“Autumn leaves don’t fall; they fly. They take their time to wander on this, their only chance to soar.” (Owens, 2018, p.124)
This past year has been the most difficult and challenging year for me as mother, a wife, and a human being. Never in my life has it been so hard to stay positive. As a mother, it is my job to set a good example. To not only teach but show my child what kindness and respect mean. To help my child understand and process his emotions. The last thing I want is for Theo to see me having a raging fit. Or for him to witness an ugly argument between Luis and me. But… it happens, right? Of course it’s not ok. It breaks my heart. Theo looks up to Luis and me, looks to us for how to feel and act in times of stress. And oh boy, this has been a year of STRESS. Theo must have a wise old soul like Luis, because he always seems to know the right thing to say at the right time. He pats me on the shoulder and tells me “It’s ok Mama, just take a deep breath.” As for Luis? Like I said: old soul. He is constantly reminding me to not hold in my frustrations, to communicate daily, effectively and kindly. Yes, I am the “huera loca” (crazy blond) and I am deeply loved. Well, it wasn’t easy, but we made it through the first year. The hardest part of treatment and the most intense therapy Theo will have to endure is over. After this very grim and frightful year I am hopeful and looking towards a bright future. It is time to leave the darkness behind me and breath. After all… Theo is not falling. He never was. Theo, like the autumn leaves, is flying.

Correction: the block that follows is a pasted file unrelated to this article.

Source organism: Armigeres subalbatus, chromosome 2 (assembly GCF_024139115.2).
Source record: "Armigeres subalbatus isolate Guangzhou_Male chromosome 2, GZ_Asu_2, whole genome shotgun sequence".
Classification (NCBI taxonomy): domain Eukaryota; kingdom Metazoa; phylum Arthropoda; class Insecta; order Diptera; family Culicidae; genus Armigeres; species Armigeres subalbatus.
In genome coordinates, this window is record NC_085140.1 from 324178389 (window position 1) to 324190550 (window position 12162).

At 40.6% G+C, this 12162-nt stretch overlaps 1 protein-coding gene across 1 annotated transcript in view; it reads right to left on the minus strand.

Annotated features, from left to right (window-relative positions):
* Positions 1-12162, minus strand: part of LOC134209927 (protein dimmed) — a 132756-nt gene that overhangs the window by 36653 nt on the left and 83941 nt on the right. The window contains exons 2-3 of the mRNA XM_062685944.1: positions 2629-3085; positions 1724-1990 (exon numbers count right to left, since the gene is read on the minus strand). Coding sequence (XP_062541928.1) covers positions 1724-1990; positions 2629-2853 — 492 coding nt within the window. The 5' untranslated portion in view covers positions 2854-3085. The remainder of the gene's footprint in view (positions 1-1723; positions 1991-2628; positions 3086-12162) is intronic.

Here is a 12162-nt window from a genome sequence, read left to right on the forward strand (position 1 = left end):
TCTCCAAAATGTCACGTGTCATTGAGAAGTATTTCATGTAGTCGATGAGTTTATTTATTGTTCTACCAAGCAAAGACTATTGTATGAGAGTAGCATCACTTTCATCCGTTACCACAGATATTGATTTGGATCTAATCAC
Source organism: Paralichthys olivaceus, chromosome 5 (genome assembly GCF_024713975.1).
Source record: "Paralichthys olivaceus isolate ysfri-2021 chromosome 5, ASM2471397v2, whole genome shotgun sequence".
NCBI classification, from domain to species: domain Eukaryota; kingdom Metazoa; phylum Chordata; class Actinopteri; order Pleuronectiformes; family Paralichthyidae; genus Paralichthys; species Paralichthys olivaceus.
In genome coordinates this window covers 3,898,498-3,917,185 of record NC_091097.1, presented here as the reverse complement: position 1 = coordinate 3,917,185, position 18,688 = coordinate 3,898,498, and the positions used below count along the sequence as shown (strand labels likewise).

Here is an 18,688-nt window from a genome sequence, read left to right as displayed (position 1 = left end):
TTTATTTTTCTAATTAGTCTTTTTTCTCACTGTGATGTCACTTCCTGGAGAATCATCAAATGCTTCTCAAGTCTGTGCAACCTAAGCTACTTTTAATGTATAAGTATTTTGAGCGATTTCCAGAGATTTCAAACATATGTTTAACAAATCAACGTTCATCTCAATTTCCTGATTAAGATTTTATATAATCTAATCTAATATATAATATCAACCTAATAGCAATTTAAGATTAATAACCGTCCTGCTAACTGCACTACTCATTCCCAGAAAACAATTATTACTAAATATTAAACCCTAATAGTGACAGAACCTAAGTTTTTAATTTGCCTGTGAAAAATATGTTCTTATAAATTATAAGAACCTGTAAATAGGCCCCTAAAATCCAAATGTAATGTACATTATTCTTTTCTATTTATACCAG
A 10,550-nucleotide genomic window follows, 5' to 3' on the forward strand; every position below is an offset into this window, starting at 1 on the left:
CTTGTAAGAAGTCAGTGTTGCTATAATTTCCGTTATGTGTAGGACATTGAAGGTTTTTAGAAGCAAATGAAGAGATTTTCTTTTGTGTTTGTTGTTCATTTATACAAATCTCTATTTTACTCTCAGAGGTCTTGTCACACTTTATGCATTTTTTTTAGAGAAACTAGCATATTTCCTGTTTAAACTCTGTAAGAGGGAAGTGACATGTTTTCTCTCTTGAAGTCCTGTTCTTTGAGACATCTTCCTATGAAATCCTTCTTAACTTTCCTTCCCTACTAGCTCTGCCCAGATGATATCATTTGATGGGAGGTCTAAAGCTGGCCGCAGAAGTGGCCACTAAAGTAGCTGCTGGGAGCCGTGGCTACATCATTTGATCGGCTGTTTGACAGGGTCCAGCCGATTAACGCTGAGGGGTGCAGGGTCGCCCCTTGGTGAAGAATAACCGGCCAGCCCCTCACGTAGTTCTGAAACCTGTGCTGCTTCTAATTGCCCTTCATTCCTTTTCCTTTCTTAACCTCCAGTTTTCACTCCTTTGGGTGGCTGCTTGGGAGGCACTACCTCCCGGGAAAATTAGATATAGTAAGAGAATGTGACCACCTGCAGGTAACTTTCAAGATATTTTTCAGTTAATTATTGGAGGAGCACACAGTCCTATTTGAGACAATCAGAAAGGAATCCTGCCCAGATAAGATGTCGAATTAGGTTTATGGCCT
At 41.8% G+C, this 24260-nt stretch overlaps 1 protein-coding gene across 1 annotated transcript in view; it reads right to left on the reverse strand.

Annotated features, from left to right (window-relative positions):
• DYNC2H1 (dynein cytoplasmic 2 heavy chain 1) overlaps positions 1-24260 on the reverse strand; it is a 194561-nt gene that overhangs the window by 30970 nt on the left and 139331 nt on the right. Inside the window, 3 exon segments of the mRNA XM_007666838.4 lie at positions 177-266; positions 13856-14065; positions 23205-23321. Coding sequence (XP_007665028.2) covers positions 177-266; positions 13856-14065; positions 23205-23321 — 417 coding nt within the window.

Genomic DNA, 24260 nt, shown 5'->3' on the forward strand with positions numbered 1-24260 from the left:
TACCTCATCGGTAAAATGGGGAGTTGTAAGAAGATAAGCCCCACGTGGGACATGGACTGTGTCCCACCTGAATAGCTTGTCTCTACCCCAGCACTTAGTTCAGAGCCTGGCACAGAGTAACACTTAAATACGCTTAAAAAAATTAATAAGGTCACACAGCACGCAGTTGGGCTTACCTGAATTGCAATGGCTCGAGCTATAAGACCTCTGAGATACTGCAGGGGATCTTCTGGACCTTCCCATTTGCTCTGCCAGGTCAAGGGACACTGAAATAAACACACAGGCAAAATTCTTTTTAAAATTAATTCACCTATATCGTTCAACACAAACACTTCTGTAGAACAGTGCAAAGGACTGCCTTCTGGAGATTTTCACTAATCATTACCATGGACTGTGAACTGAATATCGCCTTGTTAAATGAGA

One word: MAITENANCE. It is just around the corner! Theo is sooooo close we can smell it. Like a pie baking in the oven, waiting for the last few minutes to turn the crust golden brown. We are presently waiting for Theo to start Maintenance. We were expecting that he would start today, January 19th, but unfortunately, his platelets are still too low. He has already received one blood transfusion and two platelet transfusions since the end of Delayed Intensification #2. His legs are covered with bruises that refuse to heal and if he gets a cut it takes a long time for the bleeding to stop. I thought for sure a third transfusion of platelets was in his near future. His platelets are really struggling this time, but slowly and surely they will rise. This marks his third week of delayed therapy. He was scheduled to start on January 5th but his numbers were not high enough. Fortunately his ANC is well above 700 so at least his immune system is getting stronger. Being delayed one more week is not upsetting. It just means another week to rest and recover. On the down side, he got denied from going to the sleepy room after not eating all day. But it also means he gets one week off from taking Imatinib!! That is a big win for Theo. Either way, he will be there soon enough, likely next week. It felt like ages ago the doctors in the ICU spoke of this mysterious yet magical phase. Like it was some far off land that belonged in a fairytale. It’s not the finish line, but at least there are fewer hills from what we can see. Maintenance is the longest of all of the phases. It is typically when patients start to feel better, have less intense chemotherapy, and have a strong enough immune system to even return to school. Basically, life returns to almost normal. If it weren’t for Covid, Theo would be going back to school and to all his favorite places, like the aquarium.